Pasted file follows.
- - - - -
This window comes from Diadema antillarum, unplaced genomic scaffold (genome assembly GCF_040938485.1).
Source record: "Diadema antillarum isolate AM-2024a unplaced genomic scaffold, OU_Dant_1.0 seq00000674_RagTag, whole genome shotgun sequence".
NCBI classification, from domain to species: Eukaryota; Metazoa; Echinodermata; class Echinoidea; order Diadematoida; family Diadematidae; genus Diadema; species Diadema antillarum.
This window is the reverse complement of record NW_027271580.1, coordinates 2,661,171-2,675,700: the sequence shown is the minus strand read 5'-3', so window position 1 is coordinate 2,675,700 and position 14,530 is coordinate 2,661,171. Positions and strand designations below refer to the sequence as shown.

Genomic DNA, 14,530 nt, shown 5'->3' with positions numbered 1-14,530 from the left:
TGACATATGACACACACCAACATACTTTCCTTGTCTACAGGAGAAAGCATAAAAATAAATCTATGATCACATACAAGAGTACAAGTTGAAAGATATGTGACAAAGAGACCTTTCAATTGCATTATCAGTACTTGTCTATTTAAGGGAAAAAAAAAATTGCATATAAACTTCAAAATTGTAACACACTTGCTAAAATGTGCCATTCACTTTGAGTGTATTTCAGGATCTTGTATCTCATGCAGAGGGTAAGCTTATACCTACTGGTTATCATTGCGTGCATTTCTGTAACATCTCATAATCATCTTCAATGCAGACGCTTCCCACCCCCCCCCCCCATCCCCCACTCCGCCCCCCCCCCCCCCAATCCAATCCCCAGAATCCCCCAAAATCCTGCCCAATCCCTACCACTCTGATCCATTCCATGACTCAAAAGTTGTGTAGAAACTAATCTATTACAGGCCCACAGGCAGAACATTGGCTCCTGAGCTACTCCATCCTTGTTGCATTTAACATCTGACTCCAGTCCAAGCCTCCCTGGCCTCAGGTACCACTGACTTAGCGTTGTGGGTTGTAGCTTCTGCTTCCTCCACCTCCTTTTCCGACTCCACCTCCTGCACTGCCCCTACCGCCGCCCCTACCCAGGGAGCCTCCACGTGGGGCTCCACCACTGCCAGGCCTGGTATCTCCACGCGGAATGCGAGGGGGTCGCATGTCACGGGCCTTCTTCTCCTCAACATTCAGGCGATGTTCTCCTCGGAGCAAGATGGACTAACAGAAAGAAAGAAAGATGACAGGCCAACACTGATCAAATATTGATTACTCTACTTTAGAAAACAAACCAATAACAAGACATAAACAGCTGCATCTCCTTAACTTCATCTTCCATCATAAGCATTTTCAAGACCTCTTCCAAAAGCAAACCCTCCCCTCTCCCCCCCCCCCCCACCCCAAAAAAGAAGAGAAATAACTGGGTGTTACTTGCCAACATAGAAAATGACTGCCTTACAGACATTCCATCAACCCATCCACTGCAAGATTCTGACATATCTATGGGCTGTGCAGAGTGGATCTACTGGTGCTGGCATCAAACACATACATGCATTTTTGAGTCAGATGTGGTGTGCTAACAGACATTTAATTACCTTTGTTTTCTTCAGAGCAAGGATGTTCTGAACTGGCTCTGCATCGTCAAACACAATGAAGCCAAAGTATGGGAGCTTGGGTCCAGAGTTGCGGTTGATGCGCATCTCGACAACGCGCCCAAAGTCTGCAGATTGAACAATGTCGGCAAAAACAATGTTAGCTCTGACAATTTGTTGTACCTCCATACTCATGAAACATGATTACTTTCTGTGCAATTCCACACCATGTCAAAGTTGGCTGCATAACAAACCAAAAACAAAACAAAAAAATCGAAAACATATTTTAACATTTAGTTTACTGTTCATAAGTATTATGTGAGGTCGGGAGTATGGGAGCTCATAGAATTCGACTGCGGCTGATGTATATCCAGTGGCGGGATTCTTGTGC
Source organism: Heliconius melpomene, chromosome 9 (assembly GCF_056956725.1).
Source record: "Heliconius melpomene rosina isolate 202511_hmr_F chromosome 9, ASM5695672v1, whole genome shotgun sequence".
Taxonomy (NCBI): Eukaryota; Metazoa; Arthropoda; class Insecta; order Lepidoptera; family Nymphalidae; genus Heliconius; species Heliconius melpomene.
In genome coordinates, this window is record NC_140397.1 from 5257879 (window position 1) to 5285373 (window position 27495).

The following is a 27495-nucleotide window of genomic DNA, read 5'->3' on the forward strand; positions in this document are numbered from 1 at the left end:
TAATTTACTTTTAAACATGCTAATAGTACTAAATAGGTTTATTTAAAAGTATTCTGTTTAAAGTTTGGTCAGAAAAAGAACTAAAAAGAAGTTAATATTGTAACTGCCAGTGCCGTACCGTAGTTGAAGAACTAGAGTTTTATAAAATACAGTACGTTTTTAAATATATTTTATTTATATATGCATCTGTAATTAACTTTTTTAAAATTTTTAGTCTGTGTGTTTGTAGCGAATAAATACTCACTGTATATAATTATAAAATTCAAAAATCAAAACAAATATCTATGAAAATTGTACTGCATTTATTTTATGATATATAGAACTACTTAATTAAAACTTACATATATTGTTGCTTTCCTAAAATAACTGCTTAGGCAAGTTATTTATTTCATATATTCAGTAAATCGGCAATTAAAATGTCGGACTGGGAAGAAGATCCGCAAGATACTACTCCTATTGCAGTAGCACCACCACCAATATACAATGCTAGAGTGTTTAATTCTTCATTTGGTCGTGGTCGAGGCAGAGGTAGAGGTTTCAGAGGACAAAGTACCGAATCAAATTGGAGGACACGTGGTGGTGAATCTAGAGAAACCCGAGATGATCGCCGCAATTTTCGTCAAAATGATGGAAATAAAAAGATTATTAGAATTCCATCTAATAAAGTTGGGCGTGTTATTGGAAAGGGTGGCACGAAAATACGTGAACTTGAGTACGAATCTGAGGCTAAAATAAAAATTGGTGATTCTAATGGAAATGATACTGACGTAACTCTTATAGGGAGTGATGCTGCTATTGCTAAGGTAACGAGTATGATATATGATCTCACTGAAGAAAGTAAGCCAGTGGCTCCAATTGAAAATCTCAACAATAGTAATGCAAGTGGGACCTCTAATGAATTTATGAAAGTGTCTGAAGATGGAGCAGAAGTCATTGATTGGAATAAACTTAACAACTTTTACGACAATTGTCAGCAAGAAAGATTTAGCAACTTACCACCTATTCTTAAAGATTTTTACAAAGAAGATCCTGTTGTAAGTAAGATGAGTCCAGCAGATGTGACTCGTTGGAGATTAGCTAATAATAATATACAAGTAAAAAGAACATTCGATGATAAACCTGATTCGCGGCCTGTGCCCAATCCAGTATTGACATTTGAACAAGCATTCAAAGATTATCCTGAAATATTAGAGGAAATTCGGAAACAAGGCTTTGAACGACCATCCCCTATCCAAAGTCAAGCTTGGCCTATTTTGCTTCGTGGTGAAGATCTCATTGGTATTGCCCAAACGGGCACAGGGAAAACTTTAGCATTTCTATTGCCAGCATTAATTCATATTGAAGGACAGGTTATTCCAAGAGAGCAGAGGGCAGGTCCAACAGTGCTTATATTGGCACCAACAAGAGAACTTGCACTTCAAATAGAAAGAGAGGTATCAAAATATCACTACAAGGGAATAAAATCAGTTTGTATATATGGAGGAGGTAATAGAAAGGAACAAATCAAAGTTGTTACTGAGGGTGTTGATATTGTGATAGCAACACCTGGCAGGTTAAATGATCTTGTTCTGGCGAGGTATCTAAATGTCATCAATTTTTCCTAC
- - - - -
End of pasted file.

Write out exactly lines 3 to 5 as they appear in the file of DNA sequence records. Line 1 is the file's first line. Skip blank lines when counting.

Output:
NCBI classification, from domain to species: Eukaryota; Metazoa; Echinodermata; class Echinoidea; order Diadematoida; family Diadematidae; genus Diadema; species Diadema antillarum.
This window is the reverse complement of record NW_027271580.1, coordinates 2,661,171-2,675,700: the sequence shown is the minus strand read 5'-3', so window position 1 is coordinate 2,675,700 and position 14,530 is coordinate 2,661,171. Positions and strand designations below refer to the sequence as shown.

Genomic DNA, 14,530 nt, shown 5'->3' with positions numbered 1-14,530 from the left: